Facebook chief executive officer Mark Zuckerberg has claimed in testimony to federal lawmakers that far-right broadcaster and Donald Trump adviser Steve Bannon’s recent call for the decapitation of federal officials did not warrant being banned from the platform.
Zuckerberg was pressed by Sen. Richard Blumenthal (D-Connecticut) during a remote hearing of the Senate Judiciary Committee on November 17 2020 that also included his counterpart at Twitter, Jack Dorsey.
Blumenthal, a Democrat, referred back to a remark Bannon made in a video posted twelve days earlier, when the former White House advisor attacked both Dr. Anthony Fauci and FBI Director Christopher Wray.
“I’d put the heads on pikes,” Bannon said. “I’d put them at the two corners of the White House as a warning to federal bureaucrats. You either get with the program or you are gone.”
While that individual video was removed from Facebook (as well as YouTube), Bannon’s account itself was not. By comparison, Twitter removed his account from that platform.
During the hearing Blumenthal asked Zuckerberg, “How many times is Steve Bannon allowed to call for the murder of government officials before Facebook suspends his account?”
“The content in question did violate our policies and we took it down,” Zuckerberg replied. “Having a content violation does not automatically mean your account gets taken down. The number of strikes varies depending on the type of offense. If people are posting terrorist content or child exploitation content then the first time they do it, we will take down their account. For other things, it’s multiple [offenses].”
When the senator asked Zuckerberg if he would commit to removing Bannon’s account he answered, “That’s not what our policies suggest that we should do in this case.”
Journalist Aaron Ruper captured the exchange on video and posted it to Twitter:
"How many times is Steve Bannon allowed to call for the murder of government officials before Facebook suspends his account?" pic.twitter.com/VO9Y66AsNN
— Aaron Rupar (@atrupar) November 17, 2020
Zuckerberg’s response was in line with his statement to company employees following the initial broadcast; as Reuters reported, Zuckerberg refused to take action against Bannon even after the site removed a network of pages linked to him that had amassed more than 2.4 million followers while pushing disinformation related to the 2020 elections.
“We have specific rules around how many times you need to violate certain policies before we will deactivate your account completely,” Zuckerberg said in an all-staff meeting on November 5 2020. “While the offenses here, I think, came close to crossing that line, they clearly did not cross the line.”
Prior to his stint at the White House, Bannon was the executive chairman for the right-wing blog Breitbart, which was included in Facebook’s “News” service in October 2019 despite reportedly becoming an online hub for white nationalist content.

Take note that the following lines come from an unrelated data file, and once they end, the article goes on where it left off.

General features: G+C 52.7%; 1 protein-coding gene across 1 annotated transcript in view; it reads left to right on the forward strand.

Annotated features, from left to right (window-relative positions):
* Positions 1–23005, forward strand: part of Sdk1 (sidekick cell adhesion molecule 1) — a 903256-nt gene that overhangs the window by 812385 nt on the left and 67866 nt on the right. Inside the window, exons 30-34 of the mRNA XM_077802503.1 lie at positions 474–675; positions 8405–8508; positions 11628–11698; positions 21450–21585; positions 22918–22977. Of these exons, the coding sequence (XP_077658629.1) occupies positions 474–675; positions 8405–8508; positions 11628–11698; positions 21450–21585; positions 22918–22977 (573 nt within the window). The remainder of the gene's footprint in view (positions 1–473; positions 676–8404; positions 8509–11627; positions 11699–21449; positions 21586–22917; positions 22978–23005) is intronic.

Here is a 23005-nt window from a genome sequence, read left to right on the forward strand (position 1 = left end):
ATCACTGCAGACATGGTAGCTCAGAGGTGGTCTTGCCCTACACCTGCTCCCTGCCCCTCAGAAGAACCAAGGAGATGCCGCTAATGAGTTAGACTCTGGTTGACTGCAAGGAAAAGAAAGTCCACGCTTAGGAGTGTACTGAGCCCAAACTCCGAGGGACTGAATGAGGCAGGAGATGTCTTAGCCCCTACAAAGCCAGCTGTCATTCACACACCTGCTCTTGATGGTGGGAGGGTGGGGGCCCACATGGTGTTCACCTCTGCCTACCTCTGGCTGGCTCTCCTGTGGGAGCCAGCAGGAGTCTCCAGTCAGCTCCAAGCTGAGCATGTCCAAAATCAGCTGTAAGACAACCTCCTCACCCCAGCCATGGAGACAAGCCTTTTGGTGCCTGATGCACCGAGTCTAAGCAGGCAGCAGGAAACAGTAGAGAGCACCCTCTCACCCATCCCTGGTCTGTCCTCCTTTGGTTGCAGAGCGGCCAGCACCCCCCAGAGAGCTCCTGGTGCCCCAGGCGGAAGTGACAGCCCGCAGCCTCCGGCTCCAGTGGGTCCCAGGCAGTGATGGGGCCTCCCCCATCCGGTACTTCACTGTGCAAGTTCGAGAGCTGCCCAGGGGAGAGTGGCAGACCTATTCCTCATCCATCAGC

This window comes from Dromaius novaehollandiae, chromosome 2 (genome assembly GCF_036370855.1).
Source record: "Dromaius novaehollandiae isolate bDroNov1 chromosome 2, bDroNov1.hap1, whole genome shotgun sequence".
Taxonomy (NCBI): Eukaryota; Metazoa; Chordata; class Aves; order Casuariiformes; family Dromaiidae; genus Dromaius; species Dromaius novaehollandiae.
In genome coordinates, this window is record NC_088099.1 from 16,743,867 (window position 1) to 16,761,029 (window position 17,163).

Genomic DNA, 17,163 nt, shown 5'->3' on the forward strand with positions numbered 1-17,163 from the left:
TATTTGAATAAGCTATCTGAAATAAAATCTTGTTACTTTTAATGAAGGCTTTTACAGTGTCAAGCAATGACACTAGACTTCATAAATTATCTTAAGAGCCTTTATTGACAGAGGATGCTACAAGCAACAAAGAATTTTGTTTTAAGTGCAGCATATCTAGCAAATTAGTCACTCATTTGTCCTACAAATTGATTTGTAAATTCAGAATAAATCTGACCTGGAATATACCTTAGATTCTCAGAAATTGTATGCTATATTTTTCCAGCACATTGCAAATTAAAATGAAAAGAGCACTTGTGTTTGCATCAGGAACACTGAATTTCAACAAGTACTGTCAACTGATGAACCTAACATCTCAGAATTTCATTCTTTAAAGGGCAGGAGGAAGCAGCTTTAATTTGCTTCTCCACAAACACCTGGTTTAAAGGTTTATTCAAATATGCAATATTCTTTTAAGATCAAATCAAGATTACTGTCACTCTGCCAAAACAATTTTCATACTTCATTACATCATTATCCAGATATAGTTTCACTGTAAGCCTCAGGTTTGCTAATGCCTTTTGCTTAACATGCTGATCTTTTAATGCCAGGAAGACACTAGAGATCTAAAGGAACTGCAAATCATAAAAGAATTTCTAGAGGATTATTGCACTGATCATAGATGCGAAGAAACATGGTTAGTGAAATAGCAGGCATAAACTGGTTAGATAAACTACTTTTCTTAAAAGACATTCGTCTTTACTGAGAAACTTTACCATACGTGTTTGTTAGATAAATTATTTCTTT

BuzzFeed reported in September 2017 that in August 2016, Bannon was interested in gaining influence at Facebook after being contacted by an operative for the anti-LGBTQ Family Research Council, who received job listings for the site and called it a chance to “flood the zone” with candidates who would report back to him.
The operative highlighted one listing for a public policy manager position; Bannon reportedly instructed a staffer to “get on this.” However, the position was ultimately filled by an official working in the National Security Council during former President Barack Obama’s administration.
Bannon was reportedly introduced to the outgoing president by billionaire mogul Robert Mercer, whose family most recently helped finance a separate right-wing platform, Parler. Mercer also founded Cambridge Analytica, where Bannon worked as a vice president. That company gained international notoriety after it was revealed that it had gathered the personal data of around 87 million Facebook users without their knowledge or consent, as a 2018 Observer story detailed:
Damian Collins, chair of the parliamentary committee investigating disinformation and fake news, said the emails raised fresh questions about both the financing of the Brexit campaign and its use of data.
The emails were submitted to the committee by Emma Briant, an academic at Essex University, who was given them by an ex-Cambridge Analytica employee, Brittany Kaiser.
Briant believes the emails suggest Bannon, who over the summer unveiled a Brussels-based foundation to help the spread of rightwing populism in Europe, viewed Britain as a “key entry point” to influence European politics. Her evidence includes a chain of emails between Banks and employees of Cambridge Analytica, which was funded by US hedge-fund billionaire, Robert Mercer.
Collins said: “The emails suggest that the role of Bannon and Mercer is far deeper and more complex than we realised. There’s a big question about whether Mercer’s money was used in the Brexit campaign and it absolutely underscores why Britain needs a proper Mueller-style investigation.
“There are direct links between the political movements behind Brexit and Trump. We’ve got to recognise the bigger picture here. This is being co-ordinated across national borders by very wealthy people in a way we really haven’t seen before,” he added.
Zuckerberg has claimed, falsely, in the past that he heard about the company’s practices when it “became public … around March 2018.” But in reality, it was first reported in December 2015.
In July 2019, Facebook agreed to pay a $5 billion fine for not protecting its user data.
We contacted Facebook seeking comment but did not hear back.